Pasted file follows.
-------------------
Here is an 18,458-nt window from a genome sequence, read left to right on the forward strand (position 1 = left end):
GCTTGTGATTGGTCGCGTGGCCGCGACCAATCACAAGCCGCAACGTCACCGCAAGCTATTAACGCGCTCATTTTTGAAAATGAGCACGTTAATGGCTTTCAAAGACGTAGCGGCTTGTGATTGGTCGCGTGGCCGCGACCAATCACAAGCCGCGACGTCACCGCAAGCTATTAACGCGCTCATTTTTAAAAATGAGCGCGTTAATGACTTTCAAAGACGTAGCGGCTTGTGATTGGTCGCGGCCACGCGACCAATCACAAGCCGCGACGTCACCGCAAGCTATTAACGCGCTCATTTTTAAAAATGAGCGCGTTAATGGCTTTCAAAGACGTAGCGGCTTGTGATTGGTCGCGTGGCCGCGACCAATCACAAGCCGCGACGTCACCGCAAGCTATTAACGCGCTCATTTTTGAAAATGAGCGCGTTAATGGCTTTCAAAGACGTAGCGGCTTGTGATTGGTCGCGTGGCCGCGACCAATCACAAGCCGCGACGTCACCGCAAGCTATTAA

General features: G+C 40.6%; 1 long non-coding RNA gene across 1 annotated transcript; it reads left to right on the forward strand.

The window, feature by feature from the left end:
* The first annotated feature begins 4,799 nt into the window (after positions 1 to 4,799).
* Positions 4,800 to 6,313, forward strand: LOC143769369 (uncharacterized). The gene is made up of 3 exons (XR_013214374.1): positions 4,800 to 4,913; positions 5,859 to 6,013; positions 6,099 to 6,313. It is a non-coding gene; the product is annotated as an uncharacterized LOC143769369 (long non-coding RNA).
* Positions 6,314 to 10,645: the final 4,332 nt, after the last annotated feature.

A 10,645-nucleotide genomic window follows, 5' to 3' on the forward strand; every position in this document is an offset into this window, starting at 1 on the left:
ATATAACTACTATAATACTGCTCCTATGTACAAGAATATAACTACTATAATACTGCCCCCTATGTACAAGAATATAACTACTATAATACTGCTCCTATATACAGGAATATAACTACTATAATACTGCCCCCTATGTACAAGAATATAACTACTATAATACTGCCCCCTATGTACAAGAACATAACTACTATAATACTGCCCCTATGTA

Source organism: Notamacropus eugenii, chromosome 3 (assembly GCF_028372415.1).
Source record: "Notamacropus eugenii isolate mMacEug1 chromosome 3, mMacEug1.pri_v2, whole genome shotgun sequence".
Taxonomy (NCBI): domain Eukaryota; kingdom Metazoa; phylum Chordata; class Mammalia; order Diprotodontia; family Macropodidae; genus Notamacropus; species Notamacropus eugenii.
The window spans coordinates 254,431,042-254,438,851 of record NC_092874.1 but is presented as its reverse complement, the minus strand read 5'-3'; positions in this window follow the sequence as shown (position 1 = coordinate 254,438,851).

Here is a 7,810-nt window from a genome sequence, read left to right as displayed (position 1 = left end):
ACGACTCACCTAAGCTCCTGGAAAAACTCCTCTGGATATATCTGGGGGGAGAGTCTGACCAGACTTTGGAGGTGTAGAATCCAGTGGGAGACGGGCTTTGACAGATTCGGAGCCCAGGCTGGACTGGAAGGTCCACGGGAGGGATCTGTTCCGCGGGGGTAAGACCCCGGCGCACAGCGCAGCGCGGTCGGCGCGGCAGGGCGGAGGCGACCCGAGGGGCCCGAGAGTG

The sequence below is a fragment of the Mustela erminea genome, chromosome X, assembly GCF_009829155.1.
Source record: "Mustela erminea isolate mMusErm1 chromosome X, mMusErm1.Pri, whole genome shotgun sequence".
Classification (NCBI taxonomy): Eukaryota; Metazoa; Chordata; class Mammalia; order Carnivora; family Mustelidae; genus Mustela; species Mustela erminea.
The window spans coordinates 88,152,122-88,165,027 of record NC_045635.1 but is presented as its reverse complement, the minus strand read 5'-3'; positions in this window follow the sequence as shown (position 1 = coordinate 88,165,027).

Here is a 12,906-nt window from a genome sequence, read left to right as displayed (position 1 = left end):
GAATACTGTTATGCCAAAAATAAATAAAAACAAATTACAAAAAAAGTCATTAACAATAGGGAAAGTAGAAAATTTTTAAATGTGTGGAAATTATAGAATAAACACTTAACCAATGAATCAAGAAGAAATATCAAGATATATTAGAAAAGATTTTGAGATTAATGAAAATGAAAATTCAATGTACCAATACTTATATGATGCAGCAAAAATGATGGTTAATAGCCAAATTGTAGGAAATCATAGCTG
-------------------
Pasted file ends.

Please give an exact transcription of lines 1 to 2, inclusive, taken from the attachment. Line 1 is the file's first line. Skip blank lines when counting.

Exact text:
Here is an 18,458-nt window from a genome sequence, read left to right on the forward strand (position 1 = left end):
GCTTGTGATTGGTCGCGTGGCCGCGACCAATCACAAGCCGCAACGTCACCGCAAGCTATTAACGCGCTCATTTTTGAAAATGAGCACGTTAATGGCTTTCAAAGACGTAGCGGCTTGTGATTGGTCGCGTGGCCGCGACCAATCACAAGCCGCGACGTCACCGCAAGCTATTAACGCGCTCATTTTTAAAAATGAGCGCGTTAATGACTTTCAAAGACGTAGCGGCTTGTGATTGGTCGCGGCCACGCGACCAATCACAAGCCGCGACGTCACCGCAAGCTATTAACGCGCTCATTTTTAAAAATGAGCGCGTTAATGGCTTTCAAAGACGTAGCGGCTTGTGATTGGTCGCGTGGCCGCGACCAATCACAAGCCGCGACGTCACCGCAAGCTATTAACGCGCTCATTTTTGAAAATGAGCGCGTTAATGGCTTTCAAAGACGTAGCGGCTTGTGATTGGTCGCGTGGCCGCGACCAATCACAAGCCGCGACGTCACCGCAAGCTATTAA